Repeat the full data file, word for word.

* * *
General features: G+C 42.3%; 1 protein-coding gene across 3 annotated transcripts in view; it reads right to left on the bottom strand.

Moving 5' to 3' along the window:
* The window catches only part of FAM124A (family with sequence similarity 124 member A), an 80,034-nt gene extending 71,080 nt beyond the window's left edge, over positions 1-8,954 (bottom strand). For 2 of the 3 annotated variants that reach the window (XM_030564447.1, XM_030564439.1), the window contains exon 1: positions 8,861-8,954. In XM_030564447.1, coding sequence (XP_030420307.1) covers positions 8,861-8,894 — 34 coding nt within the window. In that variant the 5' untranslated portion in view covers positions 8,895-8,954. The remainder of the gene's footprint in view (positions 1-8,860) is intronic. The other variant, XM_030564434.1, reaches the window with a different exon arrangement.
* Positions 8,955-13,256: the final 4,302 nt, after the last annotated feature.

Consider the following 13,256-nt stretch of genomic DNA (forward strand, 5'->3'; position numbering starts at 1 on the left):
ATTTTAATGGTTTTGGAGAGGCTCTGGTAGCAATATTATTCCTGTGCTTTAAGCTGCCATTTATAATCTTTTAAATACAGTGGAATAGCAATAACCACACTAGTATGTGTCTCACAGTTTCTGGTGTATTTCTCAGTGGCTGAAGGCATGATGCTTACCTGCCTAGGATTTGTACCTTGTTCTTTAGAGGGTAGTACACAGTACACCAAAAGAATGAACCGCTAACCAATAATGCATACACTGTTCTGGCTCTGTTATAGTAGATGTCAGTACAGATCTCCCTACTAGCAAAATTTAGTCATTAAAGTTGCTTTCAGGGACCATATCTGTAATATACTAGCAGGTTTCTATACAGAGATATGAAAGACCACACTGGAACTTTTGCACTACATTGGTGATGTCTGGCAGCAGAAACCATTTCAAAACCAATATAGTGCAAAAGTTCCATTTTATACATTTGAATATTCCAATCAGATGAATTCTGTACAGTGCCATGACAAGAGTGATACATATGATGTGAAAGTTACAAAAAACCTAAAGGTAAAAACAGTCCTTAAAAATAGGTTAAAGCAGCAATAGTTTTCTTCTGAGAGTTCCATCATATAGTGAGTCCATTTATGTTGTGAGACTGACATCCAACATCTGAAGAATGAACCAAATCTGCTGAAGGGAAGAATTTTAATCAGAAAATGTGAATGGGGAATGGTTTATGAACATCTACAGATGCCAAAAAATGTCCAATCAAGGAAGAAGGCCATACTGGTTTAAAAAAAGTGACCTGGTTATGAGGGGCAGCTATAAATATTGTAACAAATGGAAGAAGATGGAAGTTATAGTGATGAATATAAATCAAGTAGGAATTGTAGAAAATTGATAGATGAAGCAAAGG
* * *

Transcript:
General features: G+C 42.3%; 1 protein-coding gene across 3 annotated transcripts in view; it reads right to left on the bottom strand.

Moving 5' to 3' along the window:
* The window catches only part of FAM124A (family with sequence similarity 124 member A), an 80,034-nt gene extending 71,080 nt beyond the window's left edge, over positions 1-8,954 (bottom strand). For 2 of the 3 annotated variants that reach the window (XM_030564447.1, XM_030564439.1), the window contains exon 1: positions 8,861-8,954. In XM_030564447.1, coding sequence (XP_030420307.1) covers positions 8,861-8,894 — 34 coding nt within the window. In that variant the 5' untranslated portion in view covers positions 8,895-8,954. The remainder of the gene's footprint in view (positions 1-8,860) is intronic. The other variant, XM_030564434.1, reaches the window with a different exon arrangement.
* Positions 8,955-13,256: the final 4,302 nt, after the last annotated feature.

Consider the following 13,256-nt stretch of genomic DNA (forward strand, 5'->3'; position numbering starts at 1 on the left):
ATTTTAATGGTTTTGGAGAGGCTCTGGTAGCAATATTATTCCTGTGCTTTAAGCTGCCATTTATAATCTTTTAAATACAGTGGAATAGCAATAACCACACTAGTATGTGTCTCACAGTTTCTGGTGTATTTCTCAGTGGCTGAAGGCATGATGCTTACCTGCCTAGGATTTGTACCTTGTTCTTTAGAGGGTAGTACACAGTACACCAAAAGAATGAACCGCTAACCAATAATGCATACACTGTTCTGGCTCTGTTATAGTAGATGTCAGTACAGATCTCCCTACTAGCAAAATTTAGTCATTAAAGTTGCTTTCAGGGACCATATCTGTAATATACTAGCAGGTTTCTATACAGAGATATGAAAGACCACACTGGAACTTTTGCACTACATTGGTGATGTCTGGCAGCAGAAACCATTTCAAAACCAATATAGTGCAAAAGTTCCATTTTATACATTTGAATATTCCAATCAGATGAATTCTGTACAGTGCCATGACAAGAGTGATACATATGATGTGAAAGTTACAAAAAACCTAAAGGTAAAAACAGTCCTTAAAAATAGGTTAAAGCAGCAATAGTTTTCTTCTGAGAGTTCCATCATATAGTGAGTCCATTTATGTTGTGAGACTGACATCCAACATCTGAAGAATGAACCAAATCTGCTGAAGGGAAGAATTTTAATCAGAAAATGTGAATGGGGAATGGTTTATGAACATCTACAGATGCCAAAAAATGTCCAATCAAGGAAGAAGGCCATACTGGTTTAAAAAAAGTGACCTGGTTATGAGGGGCAGCTATAAATATTGTAACAAATGGAAGAAGATGGAAGTTATAGTGATGAATATAAATCAAGTAGGAATTGTAGAAAATTGATAGATGAAGCAAAGG